And I think that's true for about 95% of us.  Theoretically, most human abilities follow a normal distrubution.  This means that for any given skill, most of us will possess an (approximately) average aptitude.  About 68% of us will fall solidly within the "average" range (i.e., within one standard deviation from the mean).  Approximately 13.6% of us will fall within the "above average" range (i.e., within two standard deviations above the mean); another 13.6% will fall into the "below average" range (i.e., within two standard deviations below the mean).  Altogether, this accounts for 95% of all people.  Therefore, for any given talent, skill, or ability, only about 0.1% of people perform at the "exceptional" level (three or more standard deviations above the mean). 

The point is, there is only a very small minority of people who we can say truly excel at a given skill.  The rest of us tend to be average, slightly above average, or slightly below average. 

I wonder, then, if we aren't setting our children up for disappointment when we tell them that everyone has something at which they excel.  It might not be so bad for the 13.6% of kids who end up being "above average" at one thing or another, but what about the other 83+% who are just "average" or even "below average?"  Are we instilling in our children the belief that it's not okay to be "average?"  If we assure our children that they will find their place to shine but then they never do, are they going to end up feeling like they're somehow inadequate?

As a child, I remember thinking that I was meant to do great things.  I believed I was somehow "special" and that I was going to have a significant impact on the world.  Children are naturally egocentric so it's not unusual for them to feel special.  Ideally, they grow up to learn that while their wants and needs are important, they are no more important than the wants and needs of others.  Unfortunately, this doesn't always  happen, especially in today's world.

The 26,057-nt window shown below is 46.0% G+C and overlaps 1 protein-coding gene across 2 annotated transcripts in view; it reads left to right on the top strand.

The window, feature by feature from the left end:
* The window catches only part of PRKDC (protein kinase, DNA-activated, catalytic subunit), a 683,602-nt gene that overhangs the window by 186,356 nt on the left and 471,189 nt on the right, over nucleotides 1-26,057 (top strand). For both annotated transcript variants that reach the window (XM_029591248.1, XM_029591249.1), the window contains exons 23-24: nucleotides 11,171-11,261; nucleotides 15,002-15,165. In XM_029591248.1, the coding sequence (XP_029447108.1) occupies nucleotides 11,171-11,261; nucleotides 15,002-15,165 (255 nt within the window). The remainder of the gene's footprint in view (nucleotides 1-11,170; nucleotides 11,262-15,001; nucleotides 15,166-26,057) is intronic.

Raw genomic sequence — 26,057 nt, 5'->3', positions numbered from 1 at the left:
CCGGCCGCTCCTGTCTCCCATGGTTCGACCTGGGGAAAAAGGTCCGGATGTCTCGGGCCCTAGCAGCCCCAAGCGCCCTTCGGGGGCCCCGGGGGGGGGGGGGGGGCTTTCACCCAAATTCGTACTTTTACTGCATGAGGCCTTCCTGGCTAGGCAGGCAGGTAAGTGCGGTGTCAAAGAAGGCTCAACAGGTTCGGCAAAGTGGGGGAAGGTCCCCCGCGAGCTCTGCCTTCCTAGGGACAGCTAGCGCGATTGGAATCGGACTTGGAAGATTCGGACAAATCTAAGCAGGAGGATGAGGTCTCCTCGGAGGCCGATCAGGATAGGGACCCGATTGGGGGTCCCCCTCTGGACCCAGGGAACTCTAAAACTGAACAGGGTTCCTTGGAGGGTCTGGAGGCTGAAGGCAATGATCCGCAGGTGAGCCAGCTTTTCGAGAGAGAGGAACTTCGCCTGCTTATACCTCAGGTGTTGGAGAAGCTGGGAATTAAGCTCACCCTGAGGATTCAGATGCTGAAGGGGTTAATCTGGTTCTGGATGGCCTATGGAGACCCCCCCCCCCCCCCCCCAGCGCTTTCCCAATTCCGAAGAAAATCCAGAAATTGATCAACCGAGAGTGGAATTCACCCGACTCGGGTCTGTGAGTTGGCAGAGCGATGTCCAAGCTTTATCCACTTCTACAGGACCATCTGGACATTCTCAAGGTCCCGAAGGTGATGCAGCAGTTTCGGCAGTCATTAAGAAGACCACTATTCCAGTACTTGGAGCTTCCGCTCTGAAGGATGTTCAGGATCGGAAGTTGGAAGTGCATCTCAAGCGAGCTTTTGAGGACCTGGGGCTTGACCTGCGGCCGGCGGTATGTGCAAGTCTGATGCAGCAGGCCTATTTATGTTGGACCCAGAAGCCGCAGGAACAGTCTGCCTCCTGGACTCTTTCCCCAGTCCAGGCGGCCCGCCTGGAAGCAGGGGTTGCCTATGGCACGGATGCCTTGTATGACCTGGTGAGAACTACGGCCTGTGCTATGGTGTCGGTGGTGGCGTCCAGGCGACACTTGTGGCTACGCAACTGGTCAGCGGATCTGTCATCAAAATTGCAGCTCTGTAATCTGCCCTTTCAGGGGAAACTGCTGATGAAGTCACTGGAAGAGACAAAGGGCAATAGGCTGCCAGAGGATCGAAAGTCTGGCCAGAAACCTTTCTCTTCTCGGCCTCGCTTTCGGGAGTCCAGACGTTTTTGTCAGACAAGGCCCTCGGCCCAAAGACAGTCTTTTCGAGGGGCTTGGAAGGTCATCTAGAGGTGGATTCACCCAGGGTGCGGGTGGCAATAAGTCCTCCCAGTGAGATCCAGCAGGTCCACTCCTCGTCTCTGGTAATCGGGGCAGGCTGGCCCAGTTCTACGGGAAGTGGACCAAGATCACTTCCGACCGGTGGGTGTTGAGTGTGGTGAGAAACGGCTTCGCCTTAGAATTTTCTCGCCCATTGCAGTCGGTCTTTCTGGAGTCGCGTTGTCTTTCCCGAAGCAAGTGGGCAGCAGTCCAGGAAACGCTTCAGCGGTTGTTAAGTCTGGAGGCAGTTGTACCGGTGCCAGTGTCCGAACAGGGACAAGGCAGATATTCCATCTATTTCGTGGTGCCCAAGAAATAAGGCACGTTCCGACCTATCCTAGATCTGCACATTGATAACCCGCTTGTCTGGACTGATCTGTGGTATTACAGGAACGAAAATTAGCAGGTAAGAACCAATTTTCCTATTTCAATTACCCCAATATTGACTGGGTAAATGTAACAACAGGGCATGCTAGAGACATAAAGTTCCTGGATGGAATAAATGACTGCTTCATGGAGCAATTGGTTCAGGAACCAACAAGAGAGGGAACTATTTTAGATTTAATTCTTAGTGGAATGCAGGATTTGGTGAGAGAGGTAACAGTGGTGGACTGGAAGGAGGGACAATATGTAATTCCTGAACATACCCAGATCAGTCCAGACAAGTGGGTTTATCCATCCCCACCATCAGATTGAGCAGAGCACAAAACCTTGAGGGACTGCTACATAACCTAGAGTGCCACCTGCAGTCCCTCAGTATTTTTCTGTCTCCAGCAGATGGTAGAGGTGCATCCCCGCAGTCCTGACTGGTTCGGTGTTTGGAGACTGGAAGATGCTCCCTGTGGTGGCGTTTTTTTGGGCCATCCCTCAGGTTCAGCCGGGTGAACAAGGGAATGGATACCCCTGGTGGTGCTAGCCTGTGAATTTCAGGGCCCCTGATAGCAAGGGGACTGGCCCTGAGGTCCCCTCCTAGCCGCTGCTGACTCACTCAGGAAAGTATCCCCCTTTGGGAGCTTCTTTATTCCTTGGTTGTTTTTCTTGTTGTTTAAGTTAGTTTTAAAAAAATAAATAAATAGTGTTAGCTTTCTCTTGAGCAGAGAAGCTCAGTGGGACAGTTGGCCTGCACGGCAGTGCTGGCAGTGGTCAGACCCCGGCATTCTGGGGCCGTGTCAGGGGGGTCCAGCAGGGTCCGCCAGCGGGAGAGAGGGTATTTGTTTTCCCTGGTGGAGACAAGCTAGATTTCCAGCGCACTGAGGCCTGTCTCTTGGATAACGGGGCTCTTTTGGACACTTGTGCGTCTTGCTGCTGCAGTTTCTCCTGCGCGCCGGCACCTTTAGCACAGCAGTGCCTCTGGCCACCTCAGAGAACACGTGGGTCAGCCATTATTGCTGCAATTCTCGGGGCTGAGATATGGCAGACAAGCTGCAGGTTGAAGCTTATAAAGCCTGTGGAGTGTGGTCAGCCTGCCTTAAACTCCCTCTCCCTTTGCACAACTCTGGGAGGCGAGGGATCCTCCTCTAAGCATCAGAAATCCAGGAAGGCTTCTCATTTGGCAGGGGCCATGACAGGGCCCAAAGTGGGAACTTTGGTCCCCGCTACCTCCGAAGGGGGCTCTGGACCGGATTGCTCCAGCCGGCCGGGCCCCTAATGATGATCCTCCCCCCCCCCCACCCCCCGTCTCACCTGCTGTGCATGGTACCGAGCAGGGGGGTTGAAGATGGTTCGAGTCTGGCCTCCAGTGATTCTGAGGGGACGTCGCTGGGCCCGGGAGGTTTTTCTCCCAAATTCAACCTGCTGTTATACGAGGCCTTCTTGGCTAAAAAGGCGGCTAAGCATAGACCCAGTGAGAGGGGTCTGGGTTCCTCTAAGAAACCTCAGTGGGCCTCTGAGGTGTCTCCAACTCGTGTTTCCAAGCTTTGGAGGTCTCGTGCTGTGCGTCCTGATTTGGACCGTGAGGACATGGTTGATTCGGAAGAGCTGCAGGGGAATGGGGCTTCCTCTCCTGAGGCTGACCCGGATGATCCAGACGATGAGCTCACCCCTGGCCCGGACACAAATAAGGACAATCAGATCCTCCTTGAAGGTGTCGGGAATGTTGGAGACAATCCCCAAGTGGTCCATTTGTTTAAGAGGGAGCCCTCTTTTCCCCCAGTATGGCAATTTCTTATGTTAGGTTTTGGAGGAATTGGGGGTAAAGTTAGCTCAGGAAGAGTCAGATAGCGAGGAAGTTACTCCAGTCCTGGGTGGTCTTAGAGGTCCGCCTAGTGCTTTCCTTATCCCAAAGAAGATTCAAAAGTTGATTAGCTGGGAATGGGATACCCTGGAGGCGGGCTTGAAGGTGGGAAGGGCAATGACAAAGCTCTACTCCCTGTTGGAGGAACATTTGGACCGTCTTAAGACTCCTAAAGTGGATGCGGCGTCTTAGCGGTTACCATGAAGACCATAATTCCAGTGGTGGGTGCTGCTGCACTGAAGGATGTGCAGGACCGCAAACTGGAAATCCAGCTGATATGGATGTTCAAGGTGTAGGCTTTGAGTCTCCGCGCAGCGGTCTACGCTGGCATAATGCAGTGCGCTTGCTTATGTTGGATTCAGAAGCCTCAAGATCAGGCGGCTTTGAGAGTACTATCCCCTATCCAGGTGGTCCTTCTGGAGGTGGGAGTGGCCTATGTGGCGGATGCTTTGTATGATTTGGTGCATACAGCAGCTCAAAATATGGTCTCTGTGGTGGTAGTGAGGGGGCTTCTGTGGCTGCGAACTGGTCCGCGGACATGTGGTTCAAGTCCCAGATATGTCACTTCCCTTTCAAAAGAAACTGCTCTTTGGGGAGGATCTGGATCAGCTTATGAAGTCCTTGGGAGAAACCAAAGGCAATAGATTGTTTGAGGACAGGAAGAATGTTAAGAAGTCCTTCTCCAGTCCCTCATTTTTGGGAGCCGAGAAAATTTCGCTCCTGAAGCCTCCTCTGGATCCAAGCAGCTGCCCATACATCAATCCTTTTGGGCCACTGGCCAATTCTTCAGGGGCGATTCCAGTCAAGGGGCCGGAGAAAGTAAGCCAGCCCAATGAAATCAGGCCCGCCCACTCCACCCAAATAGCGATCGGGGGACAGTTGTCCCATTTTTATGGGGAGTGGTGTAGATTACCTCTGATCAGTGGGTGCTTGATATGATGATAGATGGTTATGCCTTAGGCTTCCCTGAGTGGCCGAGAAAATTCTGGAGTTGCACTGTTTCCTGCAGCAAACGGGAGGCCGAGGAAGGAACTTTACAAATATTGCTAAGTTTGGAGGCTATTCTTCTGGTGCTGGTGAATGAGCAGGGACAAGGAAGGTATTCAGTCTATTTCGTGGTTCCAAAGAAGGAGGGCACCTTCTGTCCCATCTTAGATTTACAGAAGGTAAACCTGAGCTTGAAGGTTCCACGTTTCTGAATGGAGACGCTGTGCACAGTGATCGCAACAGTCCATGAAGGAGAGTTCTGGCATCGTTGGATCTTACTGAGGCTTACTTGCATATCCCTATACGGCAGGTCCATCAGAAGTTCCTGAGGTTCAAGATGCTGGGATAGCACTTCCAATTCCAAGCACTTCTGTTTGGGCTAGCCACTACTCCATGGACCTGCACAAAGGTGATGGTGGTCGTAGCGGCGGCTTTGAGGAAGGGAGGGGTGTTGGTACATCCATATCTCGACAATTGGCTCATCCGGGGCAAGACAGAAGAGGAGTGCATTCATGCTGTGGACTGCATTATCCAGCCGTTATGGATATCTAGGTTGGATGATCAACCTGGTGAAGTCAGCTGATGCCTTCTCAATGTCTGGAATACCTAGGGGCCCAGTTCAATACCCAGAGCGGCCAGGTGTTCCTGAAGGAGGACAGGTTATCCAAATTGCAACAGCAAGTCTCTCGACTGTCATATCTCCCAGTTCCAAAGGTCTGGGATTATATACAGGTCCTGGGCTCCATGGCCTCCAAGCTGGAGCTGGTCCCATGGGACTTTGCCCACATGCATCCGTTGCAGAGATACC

People today tend to have far fewer children than did people who lived 100 years ago.  The parental energy and attention that at one time was divided among many children is now devoted to one or two.  Many parents put their children at the center of their world, often sacrificing more than a healthy share of their own wants and needs.  We tell our children that not only are they special to us, but that they are special in general.  We heap excessive amoutns of praise upon our children in an effort to build their self confidence.  We tell our children that they can do anything and that they should never allow anyone to stand in the way of their dreams. 

We mean well.  We want our children to grow into confident, successful adults.  We want them to reach for the stars and to lead happy and fulfilling lives.  But I wonder if we might have gone overboard. 

It wasn't until I became an adult that it hit me: I'm no more special than anyone else.  I began to realize that I will probably never create or achieve anything that will radically change the world I can, however, make a significant and meaningful contribution to society, even if it's nothing extraordinary.  I had to adjust my expectations, but I eventually reached the conclusion that it's okay to be ordinary.  I don't have to do anything great to live a meaningful life; I just have to be myself.

Sunday, August 5, 2012